Mgr. Zuzana KUBÍNOVÁ - defense of doctoral dissertation
Atmospheric concentration of CO2 is increasing, while its influence on plants is still not fully elucidated. Norway spruce (Picea abies L. Karst.) is an abundant conifer tree in European temperate and boreal forests, which behave as carbon sink in the global carbon cycle. The physiological response to elevated CO2 concentration may be interconnected with changes in leaf anatomy and morphology. Needle structure is also determined by other factors in addition to CO2 concentration, irradiance being the most important one. Thus, effect of irradiance was also included in our studies.
The effects of elevated CO2 concentration and irradiance on Norway spruce needle structure were studied using new applications of well-established quantitative methods and novel methods enabling effective and unbiased analysis of needle structural traits. The General Procrustes analysis showed to be effective for needle shape on cross section comparison and the disector method proved to be suitable for chloroplast number estimates.
The influence of elevated CO2 concentration and different irradiance on needle structure was studied at two hierarchical levels: At the level of needle morphology, irradiance was stronger morphogenic factor than elevated CO2 concentration, while at the level of cell structure, the chloroplast density was enhanced by CO2 concentration.
Irradiance microgradient within a shoot caused by needle self-shading was measured and shape differences among the needles within the same shoot were observed: Upper needles, i.e. needles growing from the upward side of the shoot, resembled sun needles by having larger cross-section area and less flat shape. However, the needle length was in counteraction as upper needles were rather shorter. Thus, needle volume differed following macroscale light gradient – needles from sun shoots had larger volume than needles from shade shoots regardless of their orientation on a shoot.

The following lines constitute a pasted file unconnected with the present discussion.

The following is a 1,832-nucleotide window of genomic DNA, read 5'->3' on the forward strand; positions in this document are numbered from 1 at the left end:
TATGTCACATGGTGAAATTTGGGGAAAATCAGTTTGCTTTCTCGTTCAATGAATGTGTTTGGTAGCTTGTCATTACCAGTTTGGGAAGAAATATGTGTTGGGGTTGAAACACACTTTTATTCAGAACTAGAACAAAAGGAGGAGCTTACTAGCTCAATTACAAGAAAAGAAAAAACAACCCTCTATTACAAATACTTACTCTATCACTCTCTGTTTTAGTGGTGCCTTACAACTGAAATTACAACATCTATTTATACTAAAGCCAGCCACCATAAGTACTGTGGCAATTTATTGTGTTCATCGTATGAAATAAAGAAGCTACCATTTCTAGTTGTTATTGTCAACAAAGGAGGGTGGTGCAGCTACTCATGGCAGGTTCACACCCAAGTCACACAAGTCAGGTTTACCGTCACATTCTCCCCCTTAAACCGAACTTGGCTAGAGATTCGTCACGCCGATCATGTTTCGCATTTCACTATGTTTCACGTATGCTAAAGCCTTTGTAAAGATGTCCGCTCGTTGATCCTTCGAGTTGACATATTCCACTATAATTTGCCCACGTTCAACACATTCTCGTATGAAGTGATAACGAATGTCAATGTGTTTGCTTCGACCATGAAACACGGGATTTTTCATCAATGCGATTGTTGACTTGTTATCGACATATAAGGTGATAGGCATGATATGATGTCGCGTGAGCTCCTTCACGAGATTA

The main effect of elevated CO2 concentration was stimulation of light-saturated CO2 assimilation rate causing production of larger amount of starch in sun needles, which was accumulated in starch grains in chloroplasts. Larger starch grain area and starch areal density on cross section were observed in sun in comparison with those in shade needles in elevated CO2 concentration. However, our observations may be influenced by the effect of the season on starch areal density under elevated CO2 concentration.
In conclusion, anatomical studies contributed to integration of findings obtained by various types of analyses; thus, quantitative anatomy is inevitably important in the synthesis of knowledge how elevated CO2 concentration may affect Norway spruce in the future.